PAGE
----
Point-blank : Playing cricket on Middle Earth

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Wellington, the capital of New Zealand where Sri Lanka thrashed England by nine wickets last Sunday to ensure their place in the 2015 Cricket World Cup quarter-finals is not only famous for its rugby and cricket, but it gained worldwide fame and popularity when it was used as the hub for the movie trilogy ‘The Lord of the Rings’ during its epic 500-day production that used 350 purpose-built sets in more than 150 locations all over the country.

The film trilogy won 17 Oscars (four Oscars for The Fellowship of the Ring, two Oscars for The Two Towers and 11 Oscars for The Return of the King - including Best Film and Best Director awards). The films showcased the skills of the cast and crew. It took two years to film the trilogy and one of the big winners however was New Zealand which is today known as Middle Earth for its Lord of the Rings trilogy. New Zealand born Peter Jackson filmed the entire three films in various locations around New Zealand using the stunning locations and lands that starred as Middle Earth.

What the film trilogy has done for New Zealand as a tourist venue is that it has projected its image to the extent that since 2004, an average 47,000 international visitors each year have visited a film location.

Research completed by the New Zealand Institute of Economic Research has found that the marketing of New Zealand as Middle Earth has had a significant and quantifiable impact on growth in visitor arrivals from Western markets.

The following facts supplied by the ‘International Visitor Survey” makes interesting reading:
+Six percent of visitors to New Zealand (around 120,000 -150,000 people) cite The Lord of the Rings as being one of the main reasons for visiting New Zealand.

+One per cent of visitors said that the Lord of the Rings was their main or only reason for visiting.
+This one per cent related to approximately NZ$32.8m in spending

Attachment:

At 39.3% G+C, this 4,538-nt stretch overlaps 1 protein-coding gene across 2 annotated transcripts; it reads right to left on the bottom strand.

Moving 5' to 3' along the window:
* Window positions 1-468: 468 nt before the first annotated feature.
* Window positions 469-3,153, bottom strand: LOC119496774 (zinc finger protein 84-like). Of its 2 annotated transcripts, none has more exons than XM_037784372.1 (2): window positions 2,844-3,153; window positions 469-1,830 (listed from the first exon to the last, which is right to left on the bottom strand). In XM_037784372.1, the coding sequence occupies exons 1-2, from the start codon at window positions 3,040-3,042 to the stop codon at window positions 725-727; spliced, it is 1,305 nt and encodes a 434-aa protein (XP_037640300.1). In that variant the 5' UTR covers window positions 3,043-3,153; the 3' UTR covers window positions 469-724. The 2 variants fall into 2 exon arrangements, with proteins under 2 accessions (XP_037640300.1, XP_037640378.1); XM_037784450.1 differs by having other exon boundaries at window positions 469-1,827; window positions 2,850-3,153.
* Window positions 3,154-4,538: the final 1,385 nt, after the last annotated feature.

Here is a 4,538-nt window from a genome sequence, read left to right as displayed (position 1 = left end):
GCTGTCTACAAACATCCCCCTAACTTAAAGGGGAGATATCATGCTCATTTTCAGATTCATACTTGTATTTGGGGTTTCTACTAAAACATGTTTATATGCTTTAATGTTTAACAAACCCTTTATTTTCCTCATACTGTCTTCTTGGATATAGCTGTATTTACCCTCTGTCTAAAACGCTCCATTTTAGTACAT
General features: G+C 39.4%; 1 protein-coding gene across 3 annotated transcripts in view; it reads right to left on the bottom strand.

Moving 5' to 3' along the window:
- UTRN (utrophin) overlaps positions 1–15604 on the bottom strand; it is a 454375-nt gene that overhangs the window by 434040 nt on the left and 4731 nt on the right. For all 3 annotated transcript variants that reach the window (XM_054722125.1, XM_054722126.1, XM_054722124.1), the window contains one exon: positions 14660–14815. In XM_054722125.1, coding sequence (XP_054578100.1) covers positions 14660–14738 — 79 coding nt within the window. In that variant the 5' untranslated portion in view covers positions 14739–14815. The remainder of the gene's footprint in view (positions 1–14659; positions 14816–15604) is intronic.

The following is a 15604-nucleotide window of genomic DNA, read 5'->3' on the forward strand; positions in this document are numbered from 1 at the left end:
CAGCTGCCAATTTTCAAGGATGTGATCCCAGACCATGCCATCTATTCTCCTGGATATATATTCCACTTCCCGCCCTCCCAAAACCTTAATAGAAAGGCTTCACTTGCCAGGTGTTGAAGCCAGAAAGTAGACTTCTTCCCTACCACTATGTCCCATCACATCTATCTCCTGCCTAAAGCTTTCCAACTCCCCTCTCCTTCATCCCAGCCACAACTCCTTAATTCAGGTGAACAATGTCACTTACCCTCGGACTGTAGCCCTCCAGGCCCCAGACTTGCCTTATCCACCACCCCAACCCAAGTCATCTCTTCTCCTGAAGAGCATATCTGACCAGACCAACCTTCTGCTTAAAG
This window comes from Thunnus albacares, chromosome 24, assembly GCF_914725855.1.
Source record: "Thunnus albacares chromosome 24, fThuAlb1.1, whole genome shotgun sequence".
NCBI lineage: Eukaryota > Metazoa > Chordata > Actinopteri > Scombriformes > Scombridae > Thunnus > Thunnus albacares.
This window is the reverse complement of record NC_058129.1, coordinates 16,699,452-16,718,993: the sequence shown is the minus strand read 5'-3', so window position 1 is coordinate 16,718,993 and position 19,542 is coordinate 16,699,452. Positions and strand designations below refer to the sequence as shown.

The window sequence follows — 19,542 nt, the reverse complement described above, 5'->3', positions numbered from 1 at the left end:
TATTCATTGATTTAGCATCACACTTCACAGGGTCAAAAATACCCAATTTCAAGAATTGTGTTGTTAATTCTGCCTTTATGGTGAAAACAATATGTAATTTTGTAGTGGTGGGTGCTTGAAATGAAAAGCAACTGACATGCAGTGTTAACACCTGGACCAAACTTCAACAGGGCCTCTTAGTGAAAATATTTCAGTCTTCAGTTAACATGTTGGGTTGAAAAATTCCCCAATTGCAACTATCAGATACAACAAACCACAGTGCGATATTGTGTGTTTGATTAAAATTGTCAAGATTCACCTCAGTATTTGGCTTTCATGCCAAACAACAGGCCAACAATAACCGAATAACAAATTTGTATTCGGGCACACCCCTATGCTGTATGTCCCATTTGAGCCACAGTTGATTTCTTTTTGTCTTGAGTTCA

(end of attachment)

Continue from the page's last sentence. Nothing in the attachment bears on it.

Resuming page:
+63,200 visitors participated in a Lord of the Rings activity while in New Zealand.
+9,988 international tourists did a group tour for Lord of the Rings fans
+20,251 international tourists did an organised tour that included a Lord of the Rings site
+29,233 international tourists visited a Lord of the Rings site independently
The most accessible filming location in Wellington is Mount Victoria, which is within walking distance of the central city. The forested areas of the mountain were used to depict Hobbiton Woods, where the hobbits hid from the black riders. Other Wellington locations include the Hutt River between Moonshine and Totara Park, which played the part of the River Anduin; and Harcourt Park, which was transformed into the Gardens of Isengard.

Wellington’s Kaitoke Regional Park became Rivendell, where Frodo recovered from the knife attack.

Ever since Wellington’s Westpac Stadium was built in 1999, the Basin Reserve which was the universally recognised venue for international cricket since 1930 has been demoted to hosting only Test matches. Compared to the Basin Reserve that can hold only 11,600 people, Westpac Stadium has a capacity for 33,500 spectators. Thus the greater support for Westpac Stadium to hosts more ODIs and T20Is.

As the ground is also the home venue during the winter for Super 12 rugby’s Hurricanes and the National Provincial Championship’s Wellington Lions, drop-in pitches are used whenever cricket matches are played there. It was on such type of pitch that England lost both their 2015 World Cup matches played at this venue - to New Zealand and to Sri Lanka. Whereas the New Zealand-England game produced only 248 runs off 45.4 overs -  the one between Sri Lanka and England turned out to be belter of a pitch with 621 runs being scored inclusive of three centuries.

Wellington is also known as the world’s windiest capital. The highest gust of wind ever recorded is 248km/h. The average wind speed at Wellington airport is 29km/h compared to 18km/h in Chicago. On an average the city sees 173 days above 32 knots and 22 days over 40 knots. When you arrive in Wellington and experience the wind you are reminded of Bob Dylan’s famous hit song “Blowing in the Wind.”

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